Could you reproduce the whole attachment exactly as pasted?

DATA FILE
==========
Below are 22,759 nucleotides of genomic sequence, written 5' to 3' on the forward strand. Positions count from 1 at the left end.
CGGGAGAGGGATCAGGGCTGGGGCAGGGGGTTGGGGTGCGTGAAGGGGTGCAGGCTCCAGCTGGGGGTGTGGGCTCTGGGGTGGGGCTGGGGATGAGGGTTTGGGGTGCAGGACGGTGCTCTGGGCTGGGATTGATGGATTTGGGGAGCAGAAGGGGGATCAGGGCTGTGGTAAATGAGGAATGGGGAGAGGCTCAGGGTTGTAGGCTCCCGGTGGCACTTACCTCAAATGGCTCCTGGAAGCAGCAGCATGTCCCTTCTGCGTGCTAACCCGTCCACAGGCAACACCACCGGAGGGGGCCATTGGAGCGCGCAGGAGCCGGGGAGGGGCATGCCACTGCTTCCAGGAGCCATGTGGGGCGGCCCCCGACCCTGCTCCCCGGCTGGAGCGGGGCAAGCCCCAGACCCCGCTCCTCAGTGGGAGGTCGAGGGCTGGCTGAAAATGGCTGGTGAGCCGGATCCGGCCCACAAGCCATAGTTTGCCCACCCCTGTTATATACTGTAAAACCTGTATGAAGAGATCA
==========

Below are 22,759 nucleotides of genomic sequence, written 5' to 3' on the forward strand. Positions count from 1 at the left end.
CGGGAGAGGGATCAGGGCTGGGGCAGGGGGTTGGGGTGCGTGAAGGGGTGCAGGCTCCAGCTGGGGGTGTGGGCTCTGGGGTGGGGCTGGGGATGAGGGTTTGGGGTGCAGGACGGTGCTCTGGGCTGGGATTGATGGATTTGGGGAGCAGAAGGGGGATCAGGGCTGTGGTAAATGAGGAATGGGGAGAGGCTCAGGGTTGTAGGCTCCCGGTGGCACTTACCTCAAATGGCTCCTGGAAGCAGCAGCATGTCCCTTCTGCGTGCTAACCCGTCCACAGGCAACACCACCGGAGGGGGCCATTGGAGCGCGCAGGAGCCGGGGAGGGGCATGCCACTGCTTCCAGGAGCCATGTGGGGCGGCCCCCGACCCTGCTCCCCGGCTGGAGCGGGGCAAGCCCCAGACCCCGCTCCTCAGTGGGAGGTCGAGGGCTGGCTGAAAATGGCTGGTGAGCCGGATCCGGCCCACAAGCCATAGTTTGCCCACCCCTGTTATATACTGTAAAACCTGTATGAAGAGATCA